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If you chop off the top of a pineapple and plant it, you can grow your own pineapple in 24 months. Tickled Red has step-by-step instructions.
Have you tried planting a pineapple before? Any helpful tips?
[via Pee-Wee Herman]

18 thoughts on “Planting a Pineapple

  1. If you move the plant outside make sure to put something around it so an animal doesn’t run off with it before its ripe. It’s so frustrating!

  2. 2 years? Wow. I’ll have to wait to try this, since we know we will be moving in about a year (to a completely different climate).

  3. I recall growing one and taking about that long. I live in Indiana so it was indoors during the winters but I would put it outdoors in the spring in a west-facing hot, sunny spot. It produced a nice sweet fruit. Definitely recommended. They are pretty plants too!

  4. I planted one last fall and it started growing new leaves. Then the neighbor’s lawn service took a weedwhacker to it….and it kept growing. But it didn’t survive the winter so I think I’ll try again with a pot.

  5. I tried this in Sydney, Australia. After two years the fronds were vigorous but no fruit. I had about 12 growing on a hot sunny ledge in pots. Very ornamental if nothing else.

  6. Some suggestions from South Florida where I grow them this way all the time:
    1) Don’t slice the top off. The attached body of the pineapple just rots away anyway. Instead twist the top off the body with your hands.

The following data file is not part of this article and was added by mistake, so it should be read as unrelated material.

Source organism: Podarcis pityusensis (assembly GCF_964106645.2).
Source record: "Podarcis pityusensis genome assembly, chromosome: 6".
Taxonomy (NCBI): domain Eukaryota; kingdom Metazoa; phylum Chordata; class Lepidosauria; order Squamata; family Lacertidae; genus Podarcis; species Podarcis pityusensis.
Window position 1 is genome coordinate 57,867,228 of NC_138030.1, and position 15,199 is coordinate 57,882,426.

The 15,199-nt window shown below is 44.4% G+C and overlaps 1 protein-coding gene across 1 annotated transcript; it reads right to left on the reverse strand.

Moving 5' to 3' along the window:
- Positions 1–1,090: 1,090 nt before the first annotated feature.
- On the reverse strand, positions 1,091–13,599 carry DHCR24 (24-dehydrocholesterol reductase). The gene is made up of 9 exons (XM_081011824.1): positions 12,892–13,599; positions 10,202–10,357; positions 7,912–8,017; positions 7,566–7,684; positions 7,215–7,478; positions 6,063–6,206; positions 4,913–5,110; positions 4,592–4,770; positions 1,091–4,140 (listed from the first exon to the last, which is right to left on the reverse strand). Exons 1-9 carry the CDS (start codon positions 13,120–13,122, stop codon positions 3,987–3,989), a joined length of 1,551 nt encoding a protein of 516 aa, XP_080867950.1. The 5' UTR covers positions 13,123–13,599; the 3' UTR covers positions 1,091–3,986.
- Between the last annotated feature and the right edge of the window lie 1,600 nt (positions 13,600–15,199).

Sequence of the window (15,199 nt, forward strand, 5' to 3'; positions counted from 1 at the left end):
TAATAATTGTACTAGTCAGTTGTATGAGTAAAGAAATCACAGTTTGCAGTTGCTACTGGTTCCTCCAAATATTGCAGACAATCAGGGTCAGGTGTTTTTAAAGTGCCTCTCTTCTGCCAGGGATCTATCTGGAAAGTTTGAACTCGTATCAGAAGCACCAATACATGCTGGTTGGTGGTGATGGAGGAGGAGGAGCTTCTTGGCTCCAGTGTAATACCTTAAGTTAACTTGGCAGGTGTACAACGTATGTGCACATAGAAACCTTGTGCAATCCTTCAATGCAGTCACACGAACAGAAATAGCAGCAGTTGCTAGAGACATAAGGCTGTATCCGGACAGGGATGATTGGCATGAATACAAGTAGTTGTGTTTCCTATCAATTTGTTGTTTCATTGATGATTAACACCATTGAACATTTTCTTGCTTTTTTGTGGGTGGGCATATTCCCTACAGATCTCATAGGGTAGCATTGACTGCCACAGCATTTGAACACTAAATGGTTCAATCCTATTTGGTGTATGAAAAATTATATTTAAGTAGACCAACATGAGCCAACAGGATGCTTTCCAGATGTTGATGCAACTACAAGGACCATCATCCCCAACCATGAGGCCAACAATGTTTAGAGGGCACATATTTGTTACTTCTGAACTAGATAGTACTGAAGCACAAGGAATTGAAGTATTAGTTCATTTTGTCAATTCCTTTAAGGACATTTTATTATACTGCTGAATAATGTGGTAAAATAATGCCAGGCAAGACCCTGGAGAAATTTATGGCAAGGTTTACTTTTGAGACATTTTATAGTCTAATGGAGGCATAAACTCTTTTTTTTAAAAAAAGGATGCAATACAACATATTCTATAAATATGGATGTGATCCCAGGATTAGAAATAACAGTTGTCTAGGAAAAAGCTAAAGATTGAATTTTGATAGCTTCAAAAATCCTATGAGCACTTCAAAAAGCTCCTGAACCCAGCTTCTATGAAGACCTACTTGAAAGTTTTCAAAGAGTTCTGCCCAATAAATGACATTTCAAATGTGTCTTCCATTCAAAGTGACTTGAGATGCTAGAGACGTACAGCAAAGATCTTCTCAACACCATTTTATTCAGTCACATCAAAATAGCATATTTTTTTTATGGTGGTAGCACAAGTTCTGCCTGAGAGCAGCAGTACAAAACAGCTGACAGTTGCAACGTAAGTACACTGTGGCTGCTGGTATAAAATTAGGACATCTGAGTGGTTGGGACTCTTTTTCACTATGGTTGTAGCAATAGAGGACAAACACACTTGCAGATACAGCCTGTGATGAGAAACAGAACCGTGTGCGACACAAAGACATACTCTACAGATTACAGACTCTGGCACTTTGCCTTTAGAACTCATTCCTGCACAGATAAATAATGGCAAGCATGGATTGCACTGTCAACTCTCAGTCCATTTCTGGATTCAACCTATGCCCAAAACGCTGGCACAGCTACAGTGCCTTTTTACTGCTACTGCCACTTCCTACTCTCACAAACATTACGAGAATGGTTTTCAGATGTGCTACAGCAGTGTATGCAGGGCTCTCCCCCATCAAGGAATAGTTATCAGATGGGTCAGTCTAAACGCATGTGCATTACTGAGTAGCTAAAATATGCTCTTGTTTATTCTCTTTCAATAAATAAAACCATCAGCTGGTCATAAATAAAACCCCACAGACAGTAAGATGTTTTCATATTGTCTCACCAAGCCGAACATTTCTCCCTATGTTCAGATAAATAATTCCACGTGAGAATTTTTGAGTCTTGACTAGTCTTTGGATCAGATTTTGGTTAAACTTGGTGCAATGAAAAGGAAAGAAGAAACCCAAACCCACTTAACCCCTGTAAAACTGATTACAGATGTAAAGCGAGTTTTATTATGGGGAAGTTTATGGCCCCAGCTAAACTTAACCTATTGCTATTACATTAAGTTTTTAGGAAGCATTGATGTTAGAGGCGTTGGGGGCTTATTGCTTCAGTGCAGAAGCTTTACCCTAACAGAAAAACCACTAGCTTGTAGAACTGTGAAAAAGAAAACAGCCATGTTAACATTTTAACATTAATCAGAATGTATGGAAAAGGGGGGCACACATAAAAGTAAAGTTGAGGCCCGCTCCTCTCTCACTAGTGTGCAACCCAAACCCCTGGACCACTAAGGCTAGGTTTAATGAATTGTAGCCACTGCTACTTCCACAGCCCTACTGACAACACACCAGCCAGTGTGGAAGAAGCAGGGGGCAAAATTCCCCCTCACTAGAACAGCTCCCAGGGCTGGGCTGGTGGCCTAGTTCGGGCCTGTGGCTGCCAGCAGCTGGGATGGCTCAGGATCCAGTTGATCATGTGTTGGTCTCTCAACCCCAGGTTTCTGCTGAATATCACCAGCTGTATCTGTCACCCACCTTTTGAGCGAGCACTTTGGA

2) At the base of the top peel the leaves off about 1″ up the top. These are mostly the brown dying leaves at the base. You will see white roots revealed under the leaves as they are pulled off.
    3) Local lore says to leave the tops out in the sun for a week (turning regularly for an even tan) to kill pathogens like fungus. I usually skip this step but keep it in mind if you lose plants.
    4) Stick the top in the ground with soil pressed down and covering the bare base.
    5) Pineapples are remarkably drought tolerant, so after giving them a big initial watering, take it easy after that. They like all the sun they can get.
    6) Keep about 18″ away from your plant open for both foliage and roots. Note that the roots often are shallow and horizontal.
    7. Pineapples are relatively cold hardy (I’m talking mangoes, not peaches here) but if they’re going to see much sub-32°F weather consider having them in containers that can be brought inside or into a greenhouse.

  7. I have about 20 growing in north Florida. I twist off the tops, peel back a few layers of elves and place in a cup of water to grow roots. Then I take a 5gal bucket and drill several holes in random places leaving the bottom inch or so without any holes. I fill the bottom of the bucket with about 1″ of dream stones and the the rest with coconut husk soil. I add the pineapple when there are roots. With the bucket method, water will drain out if you gave lots of rain but there will be a reserve pool of water at the bottom for when the soil goes dry. Pineapple plants don’t do well with lots of water. They will rot. With this method I can bring the buckets in for cold months or move them around the yard as needed. Works great for tomatoes as well.

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